He had just picked up the mike to advise LA that they were descending, again, from 10,000 to 7,500 ft when the sole stewardess Carly Byrnes knocked on the cabin door , walked in and announced, “Listen, there’s a guy who’s been in the lavatory for about 20 minutes now. I’ve knocked to see if he was okay, but there’s been no response. I’m not sure if he’s fainted or in distress. I think one of you guys need to go back and unlock the door.”
Oldenburgvolunteered for that assignment, but not before getting a bit more information. “How old is this guy and is he traveling with anyone else? Where is his seat, maybe there’s medicine or pills or something that he needs that he left in the overhead bin or seat pocket”
“His seat assignment is 10D, he’s about 60, was traveling alone, and had no carry on baggage,” the stewardess said. She added, “About an hour ago, I was walking down the aisle checking to see if all the seat belts were secured. He was wide awake, even though all the other passengers were asleep.”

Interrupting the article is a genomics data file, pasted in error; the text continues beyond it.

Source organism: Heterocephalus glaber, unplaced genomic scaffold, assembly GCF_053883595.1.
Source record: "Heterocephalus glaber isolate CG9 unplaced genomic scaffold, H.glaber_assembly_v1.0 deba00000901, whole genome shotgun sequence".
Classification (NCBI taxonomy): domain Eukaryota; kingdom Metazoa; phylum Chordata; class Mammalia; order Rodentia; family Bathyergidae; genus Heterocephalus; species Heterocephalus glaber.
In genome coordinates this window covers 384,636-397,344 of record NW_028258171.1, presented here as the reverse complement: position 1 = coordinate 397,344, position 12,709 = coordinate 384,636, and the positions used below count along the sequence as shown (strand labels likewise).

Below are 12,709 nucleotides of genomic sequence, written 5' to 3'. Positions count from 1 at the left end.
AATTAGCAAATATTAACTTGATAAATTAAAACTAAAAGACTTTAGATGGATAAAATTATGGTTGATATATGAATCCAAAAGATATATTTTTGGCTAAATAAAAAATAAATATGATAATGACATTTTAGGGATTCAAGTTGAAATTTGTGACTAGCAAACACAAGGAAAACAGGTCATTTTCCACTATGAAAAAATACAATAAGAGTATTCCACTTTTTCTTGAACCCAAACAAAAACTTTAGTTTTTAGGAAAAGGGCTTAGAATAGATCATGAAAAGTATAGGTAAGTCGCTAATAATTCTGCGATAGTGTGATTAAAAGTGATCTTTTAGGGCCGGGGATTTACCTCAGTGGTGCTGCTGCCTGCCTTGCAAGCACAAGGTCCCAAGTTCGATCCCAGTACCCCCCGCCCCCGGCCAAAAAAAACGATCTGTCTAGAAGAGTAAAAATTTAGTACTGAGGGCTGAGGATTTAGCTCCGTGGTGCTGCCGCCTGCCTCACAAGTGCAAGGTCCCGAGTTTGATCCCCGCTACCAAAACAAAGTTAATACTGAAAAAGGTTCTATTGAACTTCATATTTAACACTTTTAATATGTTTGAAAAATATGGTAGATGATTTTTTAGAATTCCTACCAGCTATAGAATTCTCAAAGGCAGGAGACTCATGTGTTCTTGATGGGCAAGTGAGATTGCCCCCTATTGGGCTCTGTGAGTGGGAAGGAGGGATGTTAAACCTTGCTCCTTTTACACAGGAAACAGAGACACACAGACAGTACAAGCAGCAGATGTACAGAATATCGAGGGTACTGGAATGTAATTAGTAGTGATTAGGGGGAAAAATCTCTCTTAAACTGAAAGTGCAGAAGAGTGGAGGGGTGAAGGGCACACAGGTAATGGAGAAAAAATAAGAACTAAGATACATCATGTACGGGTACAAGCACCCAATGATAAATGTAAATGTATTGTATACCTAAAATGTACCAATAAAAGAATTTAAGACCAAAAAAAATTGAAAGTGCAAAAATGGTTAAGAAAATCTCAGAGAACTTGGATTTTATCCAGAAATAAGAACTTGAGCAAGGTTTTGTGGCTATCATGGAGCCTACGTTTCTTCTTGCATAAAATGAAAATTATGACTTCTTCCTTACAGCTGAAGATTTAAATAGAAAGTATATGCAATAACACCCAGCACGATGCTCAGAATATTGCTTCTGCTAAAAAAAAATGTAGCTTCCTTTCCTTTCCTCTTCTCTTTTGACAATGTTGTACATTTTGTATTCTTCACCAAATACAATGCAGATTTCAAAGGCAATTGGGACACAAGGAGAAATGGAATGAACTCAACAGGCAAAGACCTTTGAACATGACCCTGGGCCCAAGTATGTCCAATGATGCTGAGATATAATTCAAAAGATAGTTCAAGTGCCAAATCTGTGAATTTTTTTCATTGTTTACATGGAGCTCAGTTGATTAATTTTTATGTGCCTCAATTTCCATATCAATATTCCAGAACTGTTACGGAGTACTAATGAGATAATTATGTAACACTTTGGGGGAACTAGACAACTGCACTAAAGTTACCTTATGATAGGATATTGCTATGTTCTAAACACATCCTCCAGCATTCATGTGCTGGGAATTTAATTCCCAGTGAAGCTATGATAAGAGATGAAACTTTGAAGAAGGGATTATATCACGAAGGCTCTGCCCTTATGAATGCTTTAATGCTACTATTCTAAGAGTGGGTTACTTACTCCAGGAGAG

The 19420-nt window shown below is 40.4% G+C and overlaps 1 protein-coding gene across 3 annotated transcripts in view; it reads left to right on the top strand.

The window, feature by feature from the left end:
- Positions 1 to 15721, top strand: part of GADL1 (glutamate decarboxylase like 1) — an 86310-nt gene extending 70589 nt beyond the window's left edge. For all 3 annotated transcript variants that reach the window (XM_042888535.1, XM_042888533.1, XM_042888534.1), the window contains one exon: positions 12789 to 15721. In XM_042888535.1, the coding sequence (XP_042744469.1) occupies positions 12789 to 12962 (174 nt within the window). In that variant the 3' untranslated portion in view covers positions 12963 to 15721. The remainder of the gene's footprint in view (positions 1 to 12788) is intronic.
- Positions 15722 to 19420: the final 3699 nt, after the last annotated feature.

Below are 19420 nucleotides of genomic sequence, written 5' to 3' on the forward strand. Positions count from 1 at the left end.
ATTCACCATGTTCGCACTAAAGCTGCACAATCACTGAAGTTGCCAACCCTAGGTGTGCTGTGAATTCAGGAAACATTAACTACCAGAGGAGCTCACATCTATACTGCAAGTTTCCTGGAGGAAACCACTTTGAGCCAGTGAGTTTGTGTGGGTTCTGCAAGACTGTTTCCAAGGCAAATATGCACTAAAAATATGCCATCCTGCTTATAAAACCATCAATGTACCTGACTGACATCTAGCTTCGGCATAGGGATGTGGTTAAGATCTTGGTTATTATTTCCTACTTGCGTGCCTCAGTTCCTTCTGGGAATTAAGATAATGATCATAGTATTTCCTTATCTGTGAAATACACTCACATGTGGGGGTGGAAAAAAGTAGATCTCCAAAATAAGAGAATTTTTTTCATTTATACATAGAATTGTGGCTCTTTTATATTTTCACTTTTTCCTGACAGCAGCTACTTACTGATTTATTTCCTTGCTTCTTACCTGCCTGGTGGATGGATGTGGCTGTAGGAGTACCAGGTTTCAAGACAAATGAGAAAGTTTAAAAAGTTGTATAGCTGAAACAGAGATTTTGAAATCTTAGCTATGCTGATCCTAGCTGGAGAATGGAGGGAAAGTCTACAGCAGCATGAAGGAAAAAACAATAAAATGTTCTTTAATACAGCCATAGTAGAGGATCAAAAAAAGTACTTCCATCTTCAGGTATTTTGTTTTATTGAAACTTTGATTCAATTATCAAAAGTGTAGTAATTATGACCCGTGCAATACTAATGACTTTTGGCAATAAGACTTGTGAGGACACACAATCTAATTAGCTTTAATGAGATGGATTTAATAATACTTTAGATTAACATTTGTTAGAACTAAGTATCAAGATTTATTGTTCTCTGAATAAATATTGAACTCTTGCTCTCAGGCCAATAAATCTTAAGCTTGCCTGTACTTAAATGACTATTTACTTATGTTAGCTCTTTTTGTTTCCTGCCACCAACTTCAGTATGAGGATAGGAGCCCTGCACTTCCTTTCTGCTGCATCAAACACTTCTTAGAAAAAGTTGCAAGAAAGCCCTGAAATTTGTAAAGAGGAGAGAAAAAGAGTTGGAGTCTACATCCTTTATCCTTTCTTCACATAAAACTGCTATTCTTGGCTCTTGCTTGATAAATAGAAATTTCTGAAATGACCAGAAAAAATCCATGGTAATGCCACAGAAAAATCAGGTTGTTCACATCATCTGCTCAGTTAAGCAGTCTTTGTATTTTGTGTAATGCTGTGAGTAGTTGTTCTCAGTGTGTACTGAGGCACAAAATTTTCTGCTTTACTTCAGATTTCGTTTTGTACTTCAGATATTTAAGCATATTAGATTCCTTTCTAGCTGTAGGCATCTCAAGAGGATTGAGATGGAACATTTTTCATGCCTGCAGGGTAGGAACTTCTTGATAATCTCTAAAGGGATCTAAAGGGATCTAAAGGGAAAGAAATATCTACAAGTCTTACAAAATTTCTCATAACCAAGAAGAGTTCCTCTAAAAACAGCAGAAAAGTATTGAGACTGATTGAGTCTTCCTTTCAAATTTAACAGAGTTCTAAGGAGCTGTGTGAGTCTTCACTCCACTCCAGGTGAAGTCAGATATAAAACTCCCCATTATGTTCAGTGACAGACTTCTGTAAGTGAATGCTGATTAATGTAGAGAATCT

“Okay,” the first officer said. “Go ahead and make sure the cabin is ready for landing. I’ll call the tower and let them we may have a medical issue on board, then I’ll head back and unlock the lavatory.”
Just then, there was a loud, but muffled explosion from the back of the Boeing, a blast that was followed by the sound of rushing wind, and as one passenger later told investigators, “It looked like one of the clouds that we had just passed through on our decent was entering through a big hole in the port side of the airliner. The cabin was filled with fog.”
Oldenberg grabbed a flashlight and a gun that the FAA issues overseas crews, and, after locking the Captain in the cockpit, walked down the cabin aisle.
The passengers pointed to the back of the plane. There was a 3-foot by 6-foot hole in the fuselage where the lavatory used to be.